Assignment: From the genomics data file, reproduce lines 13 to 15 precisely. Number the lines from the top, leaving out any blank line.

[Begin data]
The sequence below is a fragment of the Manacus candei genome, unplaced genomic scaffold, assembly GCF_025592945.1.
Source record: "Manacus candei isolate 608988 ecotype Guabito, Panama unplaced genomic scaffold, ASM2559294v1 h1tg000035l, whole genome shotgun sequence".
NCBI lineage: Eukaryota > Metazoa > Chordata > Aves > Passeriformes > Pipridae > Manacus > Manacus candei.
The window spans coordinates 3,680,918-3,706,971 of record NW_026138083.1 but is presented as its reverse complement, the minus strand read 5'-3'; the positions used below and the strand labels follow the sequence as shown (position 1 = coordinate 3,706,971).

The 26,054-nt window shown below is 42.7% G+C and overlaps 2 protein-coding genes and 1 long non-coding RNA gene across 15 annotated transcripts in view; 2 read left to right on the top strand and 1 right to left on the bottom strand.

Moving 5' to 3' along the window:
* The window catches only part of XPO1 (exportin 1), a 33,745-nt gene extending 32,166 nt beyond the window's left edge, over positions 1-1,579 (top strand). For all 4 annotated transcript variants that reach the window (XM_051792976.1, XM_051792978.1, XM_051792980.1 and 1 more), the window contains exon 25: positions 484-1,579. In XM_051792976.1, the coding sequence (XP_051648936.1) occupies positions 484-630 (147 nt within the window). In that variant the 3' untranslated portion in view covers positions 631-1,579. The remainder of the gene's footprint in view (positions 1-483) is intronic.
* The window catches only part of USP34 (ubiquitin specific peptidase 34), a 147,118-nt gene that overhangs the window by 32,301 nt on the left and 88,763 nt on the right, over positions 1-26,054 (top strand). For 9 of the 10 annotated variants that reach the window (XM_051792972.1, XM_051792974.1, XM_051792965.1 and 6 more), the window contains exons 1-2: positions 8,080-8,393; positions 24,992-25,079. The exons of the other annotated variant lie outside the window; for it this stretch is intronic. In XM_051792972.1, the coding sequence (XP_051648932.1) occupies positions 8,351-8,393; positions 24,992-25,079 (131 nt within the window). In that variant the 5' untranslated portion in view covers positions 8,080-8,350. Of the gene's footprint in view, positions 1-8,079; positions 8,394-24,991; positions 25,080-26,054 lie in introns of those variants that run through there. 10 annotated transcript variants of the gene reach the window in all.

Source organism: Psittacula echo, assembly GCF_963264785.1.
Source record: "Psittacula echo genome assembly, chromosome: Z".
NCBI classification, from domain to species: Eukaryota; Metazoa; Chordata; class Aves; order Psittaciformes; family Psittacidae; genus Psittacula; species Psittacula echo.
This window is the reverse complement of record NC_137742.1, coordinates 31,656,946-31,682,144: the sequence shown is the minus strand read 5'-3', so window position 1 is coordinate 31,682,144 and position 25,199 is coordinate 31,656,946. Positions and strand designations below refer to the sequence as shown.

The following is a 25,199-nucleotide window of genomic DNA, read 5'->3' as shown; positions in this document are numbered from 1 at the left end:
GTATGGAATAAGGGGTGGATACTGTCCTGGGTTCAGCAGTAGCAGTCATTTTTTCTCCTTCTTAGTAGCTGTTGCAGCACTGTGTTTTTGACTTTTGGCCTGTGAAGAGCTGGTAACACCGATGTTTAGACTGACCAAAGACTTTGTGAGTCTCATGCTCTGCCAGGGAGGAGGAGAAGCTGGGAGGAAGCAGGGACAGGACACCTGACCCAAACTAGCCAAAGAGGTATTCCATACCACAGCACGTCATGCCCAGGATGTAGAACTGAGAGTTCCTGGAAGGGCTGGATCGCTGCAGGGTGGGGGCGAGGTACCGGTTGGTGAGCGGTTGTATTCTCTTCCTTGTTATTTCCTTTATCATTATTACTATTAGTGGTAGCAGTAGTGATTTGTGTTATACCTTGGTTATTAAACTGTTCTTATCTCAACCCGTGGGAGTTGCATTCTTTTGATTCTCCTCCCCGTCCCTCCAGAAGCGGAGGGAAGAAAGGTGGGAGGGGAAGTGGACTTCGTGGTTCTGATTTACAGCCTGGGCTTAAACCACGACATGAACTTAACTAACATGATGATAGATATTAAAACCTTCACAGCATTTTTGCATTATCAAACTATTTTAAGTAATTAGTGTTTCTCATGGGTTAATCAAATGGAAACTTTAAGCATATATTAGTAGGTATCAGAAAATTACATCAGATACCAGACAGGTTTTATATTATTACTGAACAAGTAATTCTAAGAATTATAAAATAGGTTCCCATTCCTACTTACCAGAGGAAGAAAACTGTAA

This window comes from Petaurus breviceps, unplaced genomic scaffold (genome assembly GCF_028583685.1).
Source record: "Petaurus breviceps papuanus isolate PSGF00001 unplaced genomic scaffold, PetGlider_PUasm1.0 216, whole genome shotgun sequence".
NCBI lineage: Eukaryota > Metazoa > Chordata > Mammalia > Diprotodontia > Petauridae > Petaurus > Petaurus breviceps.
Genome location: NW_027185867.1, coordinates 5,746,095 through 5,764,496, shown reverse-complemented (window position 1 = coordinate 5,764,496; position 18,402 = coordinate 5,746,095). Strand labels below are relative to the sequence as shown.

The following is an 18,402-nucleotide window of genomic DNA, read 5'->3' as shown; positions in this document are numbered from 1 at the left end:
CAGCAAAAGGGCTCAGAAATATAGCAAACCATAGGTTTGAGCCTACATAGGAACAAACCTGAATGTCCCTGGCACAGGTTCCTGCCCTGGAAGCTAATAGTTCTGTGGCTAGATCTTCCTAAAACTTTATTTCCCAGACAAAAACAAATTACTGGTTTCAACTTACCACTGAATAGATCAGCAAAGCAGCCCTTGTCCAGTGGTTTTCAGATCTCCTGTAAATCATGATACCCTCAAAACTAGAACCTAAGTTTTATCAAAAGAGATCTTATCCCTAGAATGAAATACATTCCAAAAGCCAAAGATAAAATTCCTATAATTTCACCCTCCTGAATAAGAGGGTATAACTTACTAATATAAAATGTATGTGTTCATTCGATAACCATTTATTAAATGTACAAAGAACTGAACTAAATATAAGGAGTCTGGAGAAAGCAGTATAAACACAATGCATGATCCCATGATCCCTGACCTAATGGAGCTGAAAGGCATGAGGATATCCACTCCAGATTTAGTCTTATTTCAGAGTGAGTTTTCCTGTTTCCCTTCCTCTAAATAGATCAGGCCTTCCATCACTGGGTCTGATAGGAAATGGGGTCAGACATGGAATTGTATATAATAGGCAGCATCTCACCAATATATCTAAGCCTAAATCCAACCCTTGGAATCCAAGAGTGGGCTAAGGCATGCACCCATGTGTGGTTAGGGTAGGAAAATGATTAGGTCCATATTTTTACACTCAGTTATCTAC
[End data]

The following is a 25,199-nucleotide window of genomic DNA, read 5'->3' as shown; positions in this document are numbered from 1 at the left end:
GTATGGAATAAGGGGTGGATACTGTCCTGGGTTCAGCAGTAGCAGTCATTTTTTCTCCTTCTTAGTAGCTGTTGCAGCACTGTGTTTTTGACTTTTGGCCTGTGAAGAGCTGGTAACACCGATGTTTAGACTGACCAAAGACTTTGTGAGTCTCATGCTCTGCCAGGGAGGAGGAGAAGCTGGGAGGAAGCAGGGACAGGACACCTGACCCAAACTAGCCAAAGAGGTATTCCATACCACAGCACGTCATGCCCAGGATGTAGAACTGAGAGTTCCTGGAAGGGCTGGATCGCTGCAGGGTGGGGGCGAGGTACCGGTTGGTGAGCGGTTGTATTCTCTTCCTTGTTATTTCCTTTATCATTATTACTATTAGTGGTAGCAGTAGTGATTTGTGTTATACCTTGGTTATTAAACTGTTCTTATCTCAACCCGTGGGAGTTGCATTCTTTTGATTCTCCTCCCCGTCCCTCCAGAAGCGGAGGGAAGAAAGGTGGGAGGGGAAGTGGACTTCGTGGTTCTGATTTACAGCCTGGGCTTAAACCACGACATGAACTTAACTAACATGATGATAGATATTAAAACCTTCACAGCATTTTTGCATTATCAAACTATTTTAAGTAATTAGTGTTTCTCATGGGTTAATCAAATGGAAACTTTAAGCATATATTAGTAGGTATCAGAAAATTACATCAGATACCAGACAGGTTTTATATTATTACTGAACAAGTAATTCTAAGAATTATAAAATAGGTTCCCATTCCTACTTACCAGAGGAAGAAAACTGTAA

This window comes from Petaurus breviceps, unplaced genomic scaffold (genome assembly GCF_028583685.1).